When people ask me don't you miss something when reading a book in digital? my answer is yes!

I don't miss that scent and texture though. That’s what paper books are for.

I miss leaving a digital book open on the kitchen table. I miss borrowing a digital book with some curious marginalia. I miss sharing my notes on my blog. I miss meaningful organization of my books. I miss my books on many devices I own. I miss scanning their library when visiting a friend. I miss distinctive typography embracing book’s form. I miss owning my books and doing anything I want with them. I miss an ability to parse and analyze my books with any program. I miss my own curated reading profile that makes me smarter. I miss the ideals of early open web. I miss source viewing. I miss the mighty abilities of modern browsers. I miss reading extensions that help with a specific kind of text. I miss books written for the web. I miss the future that did not arrive yet.

Paper books are still better in many ways than currently published ebooks. Computers and networks are still no challenge for the printing press.

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Next-book is a way of thinking about books on the web.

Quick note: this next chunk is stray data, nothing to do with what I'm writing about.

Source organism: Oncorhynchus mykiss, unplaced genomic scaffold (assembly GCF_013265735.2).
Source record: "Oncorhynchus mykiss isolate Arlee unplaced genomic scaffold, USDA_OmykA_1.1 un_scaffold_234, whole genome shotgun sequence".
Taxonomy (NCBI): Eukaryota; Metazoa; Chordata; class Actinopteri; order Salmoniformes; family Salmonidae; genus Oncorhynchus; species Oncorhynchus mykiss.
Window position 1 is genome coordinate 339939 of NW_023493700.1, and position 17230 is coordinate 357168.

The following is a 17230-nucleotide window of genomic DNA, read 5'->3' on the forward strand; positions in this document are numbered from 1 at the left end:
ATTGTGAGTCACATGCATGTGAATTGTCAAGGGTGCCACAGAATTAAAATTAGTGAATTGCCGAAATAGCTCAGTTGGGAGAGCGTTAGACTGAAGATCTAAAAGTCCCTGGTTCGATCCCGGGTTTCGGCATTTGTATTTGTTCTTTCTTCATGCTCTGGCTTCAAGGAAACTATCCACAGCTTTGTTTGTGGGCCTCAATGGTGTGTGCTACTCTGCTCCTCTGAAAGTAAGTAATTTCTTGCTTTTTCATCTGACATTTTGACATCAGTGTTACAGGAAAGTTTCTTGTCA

Next-book is a vision of tools, formats and affordances for reading, sharing and writing books.

Next-book does not assume any reading device, publishing process or business model. It assumes only the use of a modern web browser and tries to think about the book experience first, technology second and everything else only after that.

After 30 years of the World Wide Web we might be ready to make it good for serious reading.

what's out there




who works on next-book?

There's several people that work on next-book. The original team is Ivana Lukeš Rybanská and Jan Martinek from Czech Republic. Since February 2018, teams from Slovakia, Poland, Hungary are joining them in a project lead by Prague-based publishing house Nová beseda.

If you'd like to join the effort in any way, write an e-mail to Jan.